18 historical objects that confuse millennials

Dan1970

Dan1970

2017-01-25 10:29:34

Collecting antique items makes no sense to a millennial. Like, why would you want any of that old stuff, when today's stuff is so much faster, streamlined and more agile...

Unless, of course, we're talking about vinyl records or 90s trainers. Because, you know, they're cool.

Here are 18 historical collectibles that baffle millennials, and probably always will.

(We've also included the monetary value for each – just to keep their baby boomer parents happy.)

Books

Millennials read. But they don't read books. They read Buzzfeed. Twitter. And their own Facebook posts.

You must understand, they don't have time for books.

Their loss.

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A first edition of Mark Twain's Huckleberry Finn, the book from which "all modern American literature comes", according to Ernest Hemingway, will set you back around $3,000.

Alarm clocks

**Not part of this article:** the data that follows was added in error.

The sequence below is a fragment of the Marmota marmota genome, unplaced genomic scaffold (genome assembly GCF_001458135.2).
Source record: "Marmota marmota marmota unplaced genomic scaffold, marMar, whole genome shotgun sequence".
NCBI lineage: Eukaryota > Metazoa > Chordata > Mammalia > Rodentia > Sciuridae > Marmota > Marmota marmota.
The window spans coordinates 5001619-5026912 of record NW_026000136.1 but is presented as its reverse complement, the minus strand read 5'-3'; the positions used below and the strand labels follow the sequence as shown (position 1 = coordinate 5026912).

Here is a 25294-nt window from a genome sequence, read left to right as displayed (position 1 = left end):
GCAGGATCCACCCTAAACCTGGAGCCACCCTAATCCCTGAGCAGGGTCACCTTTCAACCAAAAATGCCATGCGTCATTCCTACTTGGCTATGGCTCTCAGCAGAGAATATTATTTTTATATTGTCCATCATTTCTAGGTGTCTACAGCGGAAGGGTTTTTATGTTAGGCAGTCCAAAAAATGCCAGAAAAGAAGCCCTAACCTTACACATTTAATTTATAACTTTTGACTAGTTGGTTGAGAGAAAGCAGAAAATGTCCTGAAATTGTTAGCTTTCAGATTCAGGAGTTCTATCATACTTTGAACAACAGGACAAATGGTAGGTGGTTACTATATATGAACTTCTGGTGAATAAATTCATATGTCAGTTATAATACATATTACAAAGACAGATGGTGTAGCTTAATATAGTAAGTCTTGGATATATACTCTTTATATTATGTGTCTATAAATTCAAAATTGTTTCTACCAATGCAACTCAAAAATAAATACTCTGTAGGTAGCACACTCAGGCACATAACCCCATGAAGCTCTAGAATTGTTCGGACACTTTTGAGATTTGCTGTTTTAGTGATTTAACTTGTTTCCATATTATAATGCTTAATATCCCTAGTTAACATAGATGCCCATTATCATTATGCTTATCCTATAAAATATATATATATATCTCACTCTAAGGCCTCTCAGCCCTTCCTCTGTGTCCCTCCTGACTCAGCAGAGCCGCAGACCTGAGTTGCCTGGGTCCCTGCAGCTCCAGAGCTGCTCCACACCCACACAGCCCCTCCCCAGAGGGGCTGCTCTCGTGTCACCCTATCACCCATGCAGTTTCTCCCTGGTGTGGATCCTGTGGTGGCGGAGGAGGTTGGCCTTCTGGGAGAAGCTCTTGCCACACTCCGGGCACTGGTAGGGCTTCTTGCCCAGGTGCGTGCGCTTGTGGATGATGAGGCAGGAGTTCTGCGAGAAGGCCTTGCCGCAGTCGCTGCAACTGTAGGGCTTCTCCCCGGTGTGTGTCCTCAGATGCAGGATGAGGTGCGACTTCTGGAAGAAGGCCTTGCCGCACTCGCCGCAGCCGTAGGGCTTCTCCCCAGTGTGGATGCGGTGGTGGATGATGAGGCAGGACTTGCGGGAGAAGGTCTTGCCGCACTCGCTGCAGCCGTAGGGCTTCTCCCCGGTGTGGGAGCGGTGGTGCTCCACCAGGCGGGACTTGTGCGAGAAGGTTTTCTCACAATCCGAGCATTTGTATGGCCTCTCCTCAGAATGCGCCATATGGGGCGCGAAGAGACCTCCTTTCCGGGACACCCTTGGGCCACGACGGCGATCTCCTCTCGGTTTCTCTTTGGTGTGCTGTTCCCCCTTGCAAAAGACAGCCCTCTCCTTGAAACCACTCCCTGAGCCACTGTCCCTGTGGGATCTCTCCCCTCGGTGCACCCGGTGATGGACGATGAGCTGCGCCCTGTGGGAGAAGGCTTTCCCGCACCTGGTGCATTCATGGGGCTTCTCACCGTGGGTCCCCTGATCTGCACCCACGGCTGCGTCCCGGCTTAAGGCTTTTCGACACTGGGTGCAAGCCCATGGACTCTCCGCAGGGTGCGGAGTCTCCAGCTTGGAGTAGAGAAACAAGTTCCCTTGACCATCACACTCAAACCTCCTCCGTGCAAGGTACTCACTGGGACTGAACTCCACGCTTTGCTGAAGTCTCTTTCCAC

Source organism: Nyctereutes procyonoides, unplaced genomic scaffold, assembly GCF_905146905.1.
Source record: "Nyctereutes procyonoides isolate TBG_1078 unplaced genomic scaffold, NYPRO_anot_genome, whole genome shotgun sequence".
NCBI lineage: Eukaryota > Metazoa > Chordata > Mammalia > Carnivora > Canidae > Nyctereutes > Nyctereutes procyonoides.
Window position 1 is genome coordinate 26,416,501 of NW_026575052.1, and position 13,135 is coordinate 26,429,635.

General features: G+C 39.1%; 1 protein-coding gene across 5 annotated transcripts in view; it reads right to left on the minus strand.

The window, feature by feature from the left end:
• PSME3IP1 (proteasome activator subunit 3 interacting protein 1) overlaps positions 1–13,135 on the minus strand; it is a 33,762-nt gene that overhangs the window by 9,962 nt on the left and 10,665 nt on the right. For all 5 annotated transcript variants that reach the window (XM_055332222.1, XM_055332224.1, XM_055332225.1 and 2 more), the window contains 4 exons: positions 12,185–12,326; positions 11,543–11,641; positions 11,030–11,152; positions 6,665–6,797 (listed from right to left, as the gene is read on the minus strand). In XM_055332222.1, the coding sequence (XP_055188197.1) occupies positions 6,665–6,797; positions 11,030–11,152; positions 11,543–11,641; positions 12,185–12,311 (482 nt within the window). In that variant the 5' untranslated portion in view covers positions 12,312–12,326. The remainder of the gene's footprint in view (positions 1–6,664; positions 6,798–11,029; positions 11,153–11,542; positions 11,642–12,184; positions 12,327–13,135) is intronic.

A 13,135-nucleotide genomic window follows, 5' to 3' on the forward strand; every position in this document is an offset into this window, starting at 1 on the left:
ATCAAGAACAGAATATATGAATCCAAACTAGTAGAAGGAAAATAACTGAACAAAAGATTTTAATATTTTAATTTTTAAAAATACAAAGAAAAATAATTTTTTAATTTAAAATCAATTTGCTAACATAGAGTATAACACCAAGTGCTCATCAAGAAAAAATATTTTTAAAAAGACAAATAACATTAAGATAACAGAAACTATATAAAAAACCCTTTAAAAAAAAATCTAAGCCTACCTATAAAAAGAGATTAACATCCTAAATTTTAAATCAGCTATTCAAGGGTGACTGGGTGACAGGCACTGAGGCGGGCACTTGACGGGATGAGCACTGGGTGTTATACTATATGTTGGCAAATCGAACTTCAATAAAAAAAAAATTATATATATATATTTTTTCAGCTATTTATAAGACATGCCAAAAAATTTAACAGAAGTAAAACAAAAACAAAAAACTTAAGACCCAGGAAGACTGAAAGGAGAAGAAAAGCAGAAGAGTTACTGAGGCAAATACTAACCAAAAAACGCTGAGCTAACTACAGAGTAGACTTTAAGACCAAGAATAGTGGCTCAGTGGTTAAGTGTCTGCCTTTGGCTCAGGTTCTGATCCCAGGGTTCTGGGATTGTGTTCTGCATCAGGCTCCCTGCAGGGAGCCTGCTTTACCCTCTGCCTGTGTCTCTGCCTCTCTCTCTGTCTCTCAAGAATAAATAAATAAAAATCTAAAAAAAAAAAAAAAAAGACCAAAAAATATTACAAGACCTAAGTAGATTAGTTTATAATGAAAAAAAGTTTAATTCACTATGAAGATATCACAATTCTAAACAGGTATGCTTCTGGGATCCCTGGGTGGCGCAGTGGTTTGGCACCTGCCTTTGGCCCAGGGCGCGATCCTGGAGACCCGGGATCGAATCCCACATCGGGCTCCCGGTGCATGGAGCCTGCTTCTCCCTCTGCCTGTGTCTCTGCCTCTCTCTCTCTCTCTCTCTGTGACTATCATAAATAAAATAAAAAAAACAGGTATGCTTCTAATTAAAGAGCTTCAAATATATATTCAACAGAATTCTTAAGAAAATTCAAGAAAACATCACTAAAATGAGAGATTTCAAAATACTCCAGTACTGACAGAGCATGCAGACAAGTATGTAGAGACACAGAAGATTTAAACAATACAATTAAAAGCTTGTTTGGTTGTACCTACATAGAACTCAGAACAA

"Sorry I'm late guys. I forgot to charge my phone and the alarm didn't go off".

Just shut up and get an alarm clock you feeble millennial.

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Early 1900s Westclox Big Bens sell for around $100.

VHS

The millennial likes to wile their Sundays away binge-watching the latest Netflix naffery.

Heading out to the local Blockbuster to grab a well-worn copy of E.T. is simply unthinkable.

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Most VHS is worthless, but some rare horror titles are valuable. Copies of 1973's Lemora Lady Dracula auction for more than $1,000.

Autographs

"Why would I want his autograph? Not when I can get a selfie with him. Or even better, a retweet!"

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You can buy this Henry VIII-signed document for $80,000 - image courtesy of Paul Fraser Collectibles.

Postage stamps

The art of letter writing is dead.  

US Postal Service figures show that 44 billion letters and parcels bearing postage stamps were sent in the US in 2006. By 2015 – that figure had halved.

Email is the prime culprit.